WATERVILLE — Imagine being in an elevator or other enclosed space with someone who is hallucinating, paranoid, aggressive and thinking you’re going to kill him.

It is possible that person has smoked, snorted or eaten bath salts, a dangerous synthetic drug that is sweeping the country, including Maine.

What do you do?

“I recommend you give them clear berth,” says Waterville police Det. Lincoln Ryder. “Don’t try to interact with them if you can help it.”

Ryder was asked that question Monday at a bath salts presentation he gave at Thomas College, sponsored by the Division of Student Affairs.

The questioner was Kristen McLean, 19, a psychology and criminal justice major who had just listened to Ryder talk about bath salts, or synthetic cathinones, which he said are typically sold in powder form on the street for about $50 a gram.

“This is a widespread and growing problem,” he said of bath salts usage.

Bath salts may cause an increased heart rate, delusions, nosebleeds and other symptoms and can cause kidney failure, muscle and brain damage and even death, according to Ryder.

He told McLean that anyone who sees a person acting as if he is on bath salts to be calm and nonconfrontational and call college administrative staff and security officials.

“Ultimately, they’re probably going to call for police assistance and/or the ambulance,” he said.

Someone on bath salts has very different perspective than a person who is not using drugs; for instance, he may see a police officer and think he is going to kill, not help him, Ryder said.

More than 40 students and staff attended Monday’s forum, which was publicized campuswide by Hannah Gladstone, assistant dean of students.

“It’s in the news, but we’re just trying to create awareness on campus to help educate the campus community,” Gladstone said.

Ryder, an 18-year police officer, works in the drug unit at the Police Department and has helped train Thomas dormitory resident assistants about drugs, including bath salts.

He noted that one of the difficulties in dealing with bath salts is that someone may exhibit symptoms of having taken them and tell police or emergency workers that that is what he has taken, but it may not be bath salts at all.

That also makes documenting the number of cases that have occurred locally difficult, he said.

Someone on bath salts, for instance, can exhibit symptoms similar to those exhibited by someone using cocaine, he said.

Some people may actually sell bath salts and tell the buyer it is cocaine, as cocaine sells for more money — between $80 and $100 a gram — on the street, according to Ryder.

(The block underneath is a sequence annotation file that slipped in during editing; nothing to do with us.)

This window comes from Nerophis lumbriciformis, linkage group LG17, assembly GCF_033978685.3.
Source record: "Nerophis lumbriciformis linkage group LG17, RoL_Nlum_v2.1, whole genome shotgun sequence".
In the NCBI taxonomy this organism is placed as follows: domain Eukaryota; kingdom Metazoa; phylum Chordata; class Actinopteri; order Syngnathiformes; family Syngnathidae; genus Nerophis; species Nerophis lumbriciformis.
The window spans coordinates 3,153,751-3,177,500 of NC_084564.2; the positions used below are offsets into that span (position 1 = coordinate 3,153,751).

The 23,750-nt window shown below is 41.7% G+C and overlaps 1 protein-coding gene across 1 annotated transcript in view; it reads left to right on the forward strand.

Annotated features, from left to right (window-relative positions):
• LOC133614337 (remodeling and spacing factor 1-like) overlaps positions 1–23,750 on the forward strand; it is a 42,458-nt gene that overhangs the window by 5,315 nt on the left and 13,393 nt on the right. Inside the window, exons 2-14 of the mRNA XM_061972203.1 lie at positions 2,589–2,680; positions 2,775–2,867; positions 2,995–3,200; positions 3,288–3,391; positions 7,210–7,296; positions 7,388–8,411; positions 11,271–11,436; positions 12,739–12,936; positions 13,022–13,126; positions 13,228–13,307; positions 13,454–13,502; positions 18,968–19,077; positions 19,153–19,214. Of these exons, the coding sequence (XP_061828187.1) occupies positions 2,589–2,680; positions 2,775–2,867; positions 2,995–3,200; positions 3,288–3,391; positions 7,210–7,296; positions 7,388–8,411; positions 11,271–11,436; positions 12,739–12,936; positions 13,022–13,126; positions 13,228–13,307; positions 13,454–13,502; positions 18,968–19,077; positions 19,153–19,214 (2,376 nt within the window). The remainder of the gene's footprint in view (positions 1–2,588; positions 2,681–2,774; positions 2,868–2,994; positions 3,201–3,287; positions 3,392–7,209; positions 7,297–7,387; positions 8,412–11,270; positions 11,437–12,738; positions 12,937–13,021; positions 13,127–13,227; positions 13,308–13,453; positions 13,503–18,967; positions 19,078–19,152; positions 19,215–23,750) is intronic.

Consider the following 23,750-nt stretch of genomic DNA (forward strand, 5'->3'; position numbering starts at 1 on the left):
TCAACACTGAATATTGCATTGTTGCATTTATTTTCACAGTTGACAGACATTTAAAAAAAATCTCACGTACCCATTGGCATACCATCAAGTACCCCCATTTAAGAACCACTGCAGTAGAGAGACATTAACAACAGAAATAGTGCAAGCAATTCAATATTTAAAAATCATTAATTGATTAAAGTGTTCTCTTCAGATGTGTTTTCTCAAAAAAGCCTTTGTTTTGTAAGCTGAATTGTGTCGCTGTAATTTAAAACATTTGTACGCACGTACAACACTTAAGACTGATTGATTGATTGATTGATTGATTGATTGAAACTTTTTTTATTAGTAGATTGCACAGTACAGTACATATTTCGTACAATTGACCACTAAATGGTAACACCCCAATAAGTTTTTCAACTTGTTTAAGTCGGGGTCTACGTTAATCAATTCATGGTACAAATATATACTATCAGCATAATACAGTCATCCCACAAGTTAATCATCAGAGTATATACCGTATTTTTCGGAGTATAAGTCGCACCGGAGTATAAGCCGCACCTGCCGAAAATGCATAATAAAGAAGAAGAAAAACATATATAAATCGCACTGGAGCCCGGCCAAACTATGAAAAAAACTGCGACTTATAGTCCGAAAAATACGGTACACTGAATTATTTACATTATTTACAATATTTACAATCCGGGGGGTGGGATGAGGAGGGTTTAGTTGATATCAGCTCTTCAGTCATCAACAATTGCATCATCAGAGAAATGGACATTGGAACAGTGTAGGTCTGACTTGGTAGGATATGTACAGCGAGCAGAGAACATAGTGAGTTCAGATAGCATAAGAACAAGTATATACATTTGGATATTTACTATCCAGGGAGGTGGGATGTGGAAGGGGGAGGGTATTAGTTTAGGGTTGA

“Somebody who thought they were taking cocaine may have been taking bath salts, or vice versa,” he said.

The Maine Poison Control Center reported 16 exposures to bath salts in Kennebec County between Jan. 1 and July 1 this year.

Ethan Chittim, 26 and a criminal justice major, asked about the volume of calls Waterville police get about people taking bath salts.

“That’s one of those questions I can’t really answer for you because most of it is anecdotal,” Ryder said, adding that some people don’t know what drug they have taken.

He said he perceives the number of cases reported locally to have decreased since Maine passed a law this year making eight synthetic cathinones illegal.

But there are 200 to 300 different synthetic cathinones out there and people who manufacture them monitor states that outlaw them and simply make more, Ryder said.

“We make eight illegal and they put nine, 10, or 11 out,” he said of the manufacturers. “We play that game where we’re playing catch-up. We’re behind all the time.”

Sophomore Carrie Hadcock, 20, said she had never even heard of bath salts before she transferred to Thomas in August from a community college in upstate New York.

A forensic psychology major with a criminal justice minor, Hadcock said she plans to be a domestic violence protection advocate when she graduates.

She said she found Ryder’s presentation informative, but added that the bath salts epidemic likely will be followed by other dangerous drugs.

“I think there’s something else that will come in, just as scary as that,” she said.

While eight synthetic cathinones are illegal in Maine, people buy them over the Internet from areas where they may not be illegal, Ryder said:

“Because of the wide touch of the Internet, there is a lot of access around the world to get it.”

Amy Calder — 861-9247
[email protected]

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